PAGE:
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A decade of cheetah conservation in Manyoni

Over the past two months, our guests and rangers have been treated to excellent sightings of the latest spotted additions and their mother to the reserve. These little cubs are the result of years of dedicated cheetah conservation in Manyoni that we have been so fortunate to watch and contribute to with the help of our guests. The cheetah is currently classified as vulnerable by the IUCN Red List, although there is a strong push amongst conservationist to increase the classification to endangered. There are only an estimated 1 000 individuals in South Africa, which is why cheetah conservation in Manyoni is important to securing the survival of this beautiful big cat. This litter of cheetah cubs and mom were spotted by Sun Chasing Travelers in October

A decade of cheetah conservation in Manyoni

Manyoni Private Game Reserve introduced a founder population of four cheetahs (two males and two females) in August 2009. Since then, the amazing team at Wildlife ACT has worked tirelessly to manage the cheetah population and introduce new animals for genetic variation as part of the endangered species reintroduction initiative. At the start of this year, a coalition of male cheetah arrived on Manyoni from a game reserve in Limpopo. They were successfully released into the holding boma, a common practice that allows the animals to acclimatize to their new environment before being released into the reserve. The area they came from is a newly fenced reserve and many of the cheetah there are former free roamers that have little to no experience with humans. The older adult male was three and a half years old and was been bonded with a 20-month-old sub-adult male.
Two cheetah enter the boma as part of cheetah conservation in Manyoni Private Game Reserve
The pair of male cheetahs introduced into the boma on Manyoni
Bonding male cheetah is done by introducing two unrelated males together in a holding boma with a dividing fence to prevent initial fighting. Over the course of a few weeks, they start to become accustomed to the other’s presence, the dividing fence is then removed and eventually the goal is to get them to feed on the same carcass as well as patrol the boma together. Bonding single male cheetahs gives them a greater chance at survival and success at spreading their genetics by mating with females.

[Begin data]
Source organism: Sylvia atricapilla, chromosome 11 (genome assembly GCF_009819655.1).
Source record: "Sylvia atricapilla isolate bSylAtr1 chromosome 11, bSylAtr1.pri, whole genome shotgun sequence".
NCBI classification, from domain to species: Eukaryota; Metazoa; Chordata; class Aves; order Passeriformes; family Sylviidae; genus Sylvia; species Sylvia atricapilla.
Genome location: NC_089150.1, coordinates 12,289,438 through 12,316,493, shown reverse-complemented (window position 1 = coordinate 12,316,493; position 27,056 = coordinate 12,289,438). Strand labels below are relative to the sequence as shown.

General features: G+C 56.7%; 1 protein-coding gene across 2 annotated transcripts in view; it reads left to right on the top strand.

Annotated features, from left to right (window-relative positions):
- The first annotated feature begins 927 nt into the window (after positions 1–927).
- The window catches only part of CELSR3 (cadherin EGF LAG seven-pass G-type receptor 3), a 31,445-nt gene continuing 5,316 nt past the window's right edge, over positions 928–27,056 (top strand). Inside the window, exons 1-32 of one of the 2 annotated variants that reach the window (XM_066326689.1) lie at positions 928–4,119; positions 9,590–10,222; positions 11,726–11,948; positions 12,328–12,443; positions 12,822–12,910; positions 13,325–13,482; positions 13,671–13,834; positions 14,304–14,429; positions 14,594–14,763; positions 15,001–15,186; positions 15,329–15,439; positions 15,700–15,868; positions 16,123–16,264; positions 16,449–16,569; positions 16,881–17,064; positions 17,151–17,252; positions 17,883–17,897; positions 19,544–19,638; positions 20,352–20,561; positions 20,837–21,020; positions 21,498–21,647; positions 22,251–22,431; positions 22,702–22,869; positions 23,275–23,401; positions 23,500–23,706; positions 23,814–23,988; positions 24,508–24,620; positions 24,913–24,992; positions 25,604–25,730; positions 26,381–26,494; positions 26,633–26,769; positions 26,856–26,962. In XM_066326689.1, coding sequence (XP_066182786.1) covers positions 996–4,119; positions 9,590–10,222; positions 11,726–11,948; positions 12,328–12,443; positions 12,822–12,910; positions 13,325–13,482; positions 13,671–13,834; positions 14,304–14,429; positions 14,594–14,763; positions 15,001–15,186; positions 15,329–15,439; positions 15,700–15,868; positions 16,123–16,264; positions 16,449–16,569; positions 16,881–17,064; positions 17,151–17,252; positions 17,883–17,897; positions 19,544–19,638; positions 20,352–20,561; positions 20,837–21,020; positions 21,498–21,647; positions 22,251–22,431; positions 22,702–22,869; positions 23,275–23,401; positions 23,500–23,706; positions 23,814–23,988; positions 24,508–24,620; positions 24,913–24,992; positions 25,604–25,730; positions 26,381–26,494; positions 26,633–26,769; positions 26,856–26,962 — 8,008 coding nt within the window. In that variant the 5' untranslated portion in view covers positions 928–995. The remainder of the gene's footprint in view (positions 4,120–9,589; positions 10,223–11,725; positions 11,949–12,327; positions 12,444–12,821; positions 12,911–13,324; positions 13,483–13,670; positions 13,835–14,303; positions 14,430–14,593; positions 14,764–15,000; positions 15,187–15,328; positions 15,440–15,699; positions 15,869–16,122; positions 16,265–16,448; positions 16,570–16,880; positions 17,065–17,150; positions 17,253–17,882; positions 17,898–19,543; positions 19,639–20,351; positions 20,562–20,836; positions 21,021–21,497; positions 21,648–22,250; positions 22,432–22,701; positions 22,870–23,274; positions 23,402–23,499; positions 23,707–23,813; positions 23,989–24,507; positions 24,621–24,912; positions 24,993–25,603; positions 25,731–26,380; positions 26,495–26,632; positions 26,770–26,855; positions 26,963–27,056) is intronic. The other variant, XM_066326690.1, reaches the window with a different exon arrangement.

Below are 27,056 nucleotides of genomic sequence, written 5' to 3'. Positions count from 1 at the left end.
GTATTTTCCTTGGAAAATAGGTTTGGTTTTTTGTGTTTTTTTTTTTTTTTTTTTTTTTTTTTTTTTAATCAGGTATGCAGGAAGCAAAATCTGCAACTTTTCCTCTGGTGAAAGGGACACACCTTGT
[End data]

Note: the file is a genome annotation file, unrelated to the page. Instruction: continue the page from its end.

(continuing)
The future of cheetah conservation on the reserve

The pair was was released from the boma into the reserve in April, and so the next generations of Manyoni cubs may have be fathered by one of these males. During the course of this year alone, we celebrated the birth of several litters of cubs on the reserve, and the population is now estimated to be well over 25 individuals. Through careful management and introduction of new animals for genetic variation, Manyoni is now in a position to contribute to the country’s meta-population by moving cheetah to new reserves.
One of the cheetah cubs spotted by Sun Chasing Travelers in October
We highly recommended that guests wanting to experience conservation hands-on book a wildlife monitoring session. You will have the opportunity to learn about the use of telemetry equipment and track down one of the collared animals on Manyoni. You will get to know the team as well as gain insight into animal behaviour and wildlife management. You can participate in either elephant, lion or cheetah tracking. An afternoon or morning session can be booked. When you stay with us at Rhino Sands, you are contributing to wildlife conservation and environmental management on Manyoni Private Game Reserve. Please contact us or enquire and book using our online form.


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